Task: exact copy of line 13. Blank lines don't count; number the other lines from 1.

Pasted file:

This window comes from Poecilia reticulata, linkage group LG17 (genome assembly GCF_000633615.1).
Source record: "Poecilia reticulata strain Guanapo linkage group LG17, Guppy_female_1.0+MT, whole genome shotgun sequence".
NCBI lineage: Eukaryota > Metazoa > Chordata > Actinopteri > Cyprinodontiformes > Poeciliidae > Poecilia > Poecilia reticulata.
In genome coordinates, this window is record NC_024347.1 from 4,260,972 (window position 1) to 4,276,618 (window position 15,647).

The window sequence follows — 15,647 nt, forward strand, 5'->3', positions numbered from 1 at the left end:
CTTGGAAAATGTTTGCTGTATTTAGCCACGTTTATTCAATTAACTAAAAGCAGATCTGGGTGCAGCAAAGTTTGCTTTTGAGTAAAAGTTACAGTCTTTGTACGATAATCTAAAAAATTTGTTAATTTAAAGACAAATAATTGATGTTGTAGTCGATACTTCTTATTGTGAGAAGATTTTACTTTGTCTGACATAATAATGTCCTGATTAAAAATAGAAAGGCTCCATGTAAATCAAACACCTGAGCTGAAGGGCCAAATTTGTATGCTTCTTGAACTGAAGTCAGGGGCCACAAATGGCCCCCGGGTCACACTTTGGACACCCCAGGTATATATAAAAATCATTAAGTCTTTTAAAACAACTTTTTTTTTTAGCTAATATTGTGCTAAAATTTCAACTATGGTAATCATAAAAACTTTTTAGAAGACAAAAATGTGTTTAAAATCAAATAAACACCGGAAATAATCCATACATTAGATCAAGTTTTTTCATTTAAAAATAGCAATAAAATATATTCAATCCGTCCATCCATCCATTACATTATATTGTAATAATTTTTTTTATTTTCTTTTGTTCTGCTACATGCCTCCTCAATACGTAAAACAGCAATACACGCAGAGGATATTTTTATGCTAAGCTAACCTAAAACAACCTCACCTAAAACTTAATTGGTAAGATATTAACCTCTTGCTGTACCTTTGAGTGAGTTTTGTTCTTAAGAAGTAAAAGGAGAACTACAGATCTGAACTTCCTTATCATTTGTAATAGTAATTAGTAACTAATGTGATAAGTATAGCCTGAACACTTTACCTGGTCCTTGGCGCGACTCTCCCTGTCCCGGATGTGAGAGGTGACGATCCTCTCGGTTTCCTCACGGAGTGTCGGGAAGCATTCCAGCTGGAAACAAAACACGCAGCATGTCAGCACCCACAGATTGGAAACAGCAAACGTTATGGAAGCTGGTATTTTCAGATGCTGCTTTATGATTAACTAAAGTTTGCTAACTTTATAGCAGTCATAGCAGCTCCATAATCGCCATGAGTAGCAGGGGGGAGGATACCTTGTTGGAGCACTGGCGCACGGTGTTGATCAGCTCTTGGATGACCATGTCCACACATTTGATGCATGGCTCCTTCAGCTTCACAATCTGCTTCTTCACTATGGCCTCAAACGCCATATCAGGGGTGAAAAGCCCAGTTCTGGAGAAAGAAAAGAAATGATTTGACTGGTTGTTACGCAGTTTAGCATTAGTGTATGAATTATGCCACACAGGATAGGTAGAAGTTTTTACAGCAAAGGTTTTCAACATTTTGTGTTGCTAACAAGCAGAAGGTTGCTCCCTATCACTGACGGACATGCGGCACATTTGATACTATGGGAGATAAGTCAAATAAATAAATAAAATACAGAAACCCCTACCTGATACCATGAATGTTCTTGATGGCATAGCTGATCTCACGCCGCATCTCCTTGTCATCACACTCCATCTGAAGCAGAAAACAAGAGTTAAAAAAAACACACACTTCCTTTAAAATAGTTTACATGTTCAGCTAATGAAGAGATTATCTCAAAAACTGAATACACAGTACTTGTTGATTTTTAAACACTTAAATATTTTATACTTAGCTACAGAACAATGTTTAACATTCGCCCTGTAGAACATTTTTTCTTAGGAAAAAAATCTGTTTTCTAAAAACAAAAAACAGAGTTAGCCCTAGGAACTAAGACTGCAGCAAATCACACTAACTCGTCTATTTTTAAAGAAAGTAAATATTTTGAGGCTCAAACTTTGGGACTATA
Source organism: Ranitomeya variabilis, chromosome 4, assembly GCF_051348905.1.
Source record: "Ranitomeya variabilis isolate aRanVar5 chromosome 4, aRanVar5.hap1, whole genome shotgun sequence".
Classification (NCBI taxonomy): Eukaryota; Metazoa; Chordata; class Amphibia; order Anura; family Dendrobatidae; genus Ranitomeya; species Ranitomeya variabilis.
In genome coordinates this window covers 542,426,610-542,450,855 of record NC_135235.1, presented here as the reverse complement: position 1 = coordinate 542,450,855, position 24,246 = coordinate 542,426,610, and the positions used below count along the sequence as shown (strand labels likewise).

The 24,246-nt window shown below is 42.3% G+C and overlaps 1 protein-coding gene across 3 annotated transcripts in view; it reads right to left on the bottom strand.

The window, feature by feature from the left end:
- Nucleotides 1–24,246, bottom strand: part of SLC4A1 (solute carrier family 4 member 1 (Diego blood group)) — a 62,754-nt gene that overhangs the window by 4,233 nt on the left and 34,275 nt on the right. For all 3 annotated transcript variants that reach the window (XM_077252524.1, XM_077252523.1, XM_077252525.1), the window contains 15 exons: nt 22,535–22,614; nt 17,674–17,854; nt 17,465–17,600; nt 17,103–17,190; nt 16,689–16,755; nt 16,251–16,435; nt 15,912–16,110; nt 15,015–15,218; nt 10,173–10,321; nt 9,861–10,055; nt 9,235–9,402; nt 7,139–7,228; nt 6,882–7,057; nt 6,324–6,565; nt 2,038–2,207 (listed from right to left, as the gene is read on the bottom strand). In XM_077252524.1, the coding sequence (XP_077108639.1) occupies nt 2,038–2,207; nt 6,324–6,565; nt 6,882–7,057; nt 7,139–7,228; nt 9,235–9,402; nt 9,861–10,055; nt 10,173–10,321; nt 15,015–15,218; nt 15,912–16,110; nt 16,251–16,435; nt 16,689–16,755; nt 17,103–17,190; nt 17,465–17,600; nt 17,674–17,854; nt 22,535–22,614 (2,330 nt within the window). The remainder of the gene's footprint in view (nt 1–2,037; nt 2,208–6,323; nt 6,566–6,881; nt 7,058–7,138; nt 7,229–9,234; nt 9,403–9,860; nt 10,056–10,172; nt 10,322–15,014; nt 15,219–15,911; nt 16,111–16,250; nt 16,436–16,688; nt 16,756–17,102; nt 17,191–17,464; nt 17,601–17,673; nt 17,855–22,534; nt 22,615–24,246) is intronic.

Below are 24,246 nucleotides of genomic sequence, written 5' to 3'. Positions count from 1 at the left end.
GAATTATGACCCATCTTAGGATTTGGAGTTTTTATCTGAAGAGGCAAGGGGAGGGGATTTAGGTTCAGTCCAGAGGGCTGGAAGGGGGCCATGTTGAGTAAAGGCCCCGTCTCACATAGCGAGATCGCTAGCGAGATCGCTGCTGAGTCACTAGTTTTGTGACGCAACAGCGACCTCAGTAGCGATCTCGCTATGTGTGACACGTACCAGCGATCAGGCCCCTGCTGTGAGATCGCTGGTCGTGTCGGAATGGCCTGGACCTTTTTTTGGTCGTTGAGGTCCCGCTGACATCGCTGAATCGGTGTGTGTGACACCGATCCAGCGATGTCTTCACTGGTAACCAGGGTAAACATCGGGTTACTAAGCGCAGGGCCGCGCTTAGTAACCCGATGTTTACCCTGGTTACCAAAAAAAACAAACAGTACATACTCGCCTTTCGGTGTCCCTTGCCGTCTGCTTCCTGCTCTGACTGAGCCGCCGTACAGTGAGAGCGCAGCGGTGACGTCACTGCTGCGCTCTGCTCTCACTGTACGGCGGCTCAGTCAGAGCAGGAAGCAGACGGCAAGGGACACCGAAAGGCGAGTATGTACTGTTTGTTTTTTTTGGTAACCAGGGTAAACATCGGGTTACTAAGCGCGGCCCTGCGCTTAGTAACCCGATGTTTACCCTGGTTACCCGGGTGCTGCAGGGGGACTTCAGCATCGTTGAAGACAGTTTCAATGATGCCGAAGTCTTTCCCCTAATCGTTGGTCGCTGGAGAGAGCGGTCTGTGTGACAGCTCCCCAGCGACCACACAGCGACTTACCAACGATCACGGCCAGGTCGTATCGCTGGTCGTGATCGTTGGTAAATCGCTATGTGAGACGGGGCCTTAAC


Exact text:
- Nucleotides 1–24,246, bottom strand: part of SLC4A1 (solute carrier family 4 member 1 (Diego blood group)) — a 62,754-nt gene that overhangs the window by 4,233 nt on the left and 34,275 nt on the right. For all 3 annotated transcript variants that reach the window (XM_077252524.1, XM_077252523.1, XM_077252525.1), the window contains 15 exons: nt 22,535–22,614; nt 17,674–17,854; nt 17,465–17,600; nt 17,103–17,190; nt 16,689–16,755; nt 16,251–16,435; nt 15,912–16,110; nt 15,015–15,218; nt 10,173–10,321; nt 9,861–10,055; nt 9,235–9,402; nt 7,139–7,228; nt 6,882–7,057; nt 6,324–6,565; nt 2,038–2,207 (listed from right to left, as the gene is read on the bottom strand). In XM_077252524.1, the coding sequence (XP_077108639.1) occupies nt 2,038–2,207; nt 6,324–6,565; nt 6,882–7,057; nt 7,139–7,228; nt 9,235–9,402; nt 9,861–10,055; nt 10,173–10,321; nt 15,015–15,218; nt 15,912–16,110; nt 16,251–16,435; nt 16,689–16,755; nt 17,103–17,190; nt 17,465–17,600; nt 17,674–17,854; nt 22,535–22,614 (2,330 nt within the window). The remainder of the gene's footprint in view (nt 1–2,037; nt 2,208–6,323; nt 6,566–6,881; nt 7,058–7,138; nt 7,229–9,234; nt 9,403–9,860; nt 10,056–10,172; nt 10,322–15,014; nt 15,219–15,911; nt 16,111–16,250; nt 16,436–16,688; nt 16,756–17,102; nt 17,191–17,464; nt 17,601–17,673; nt 17,855–22,534; nt 22,615–24,246) is intronic.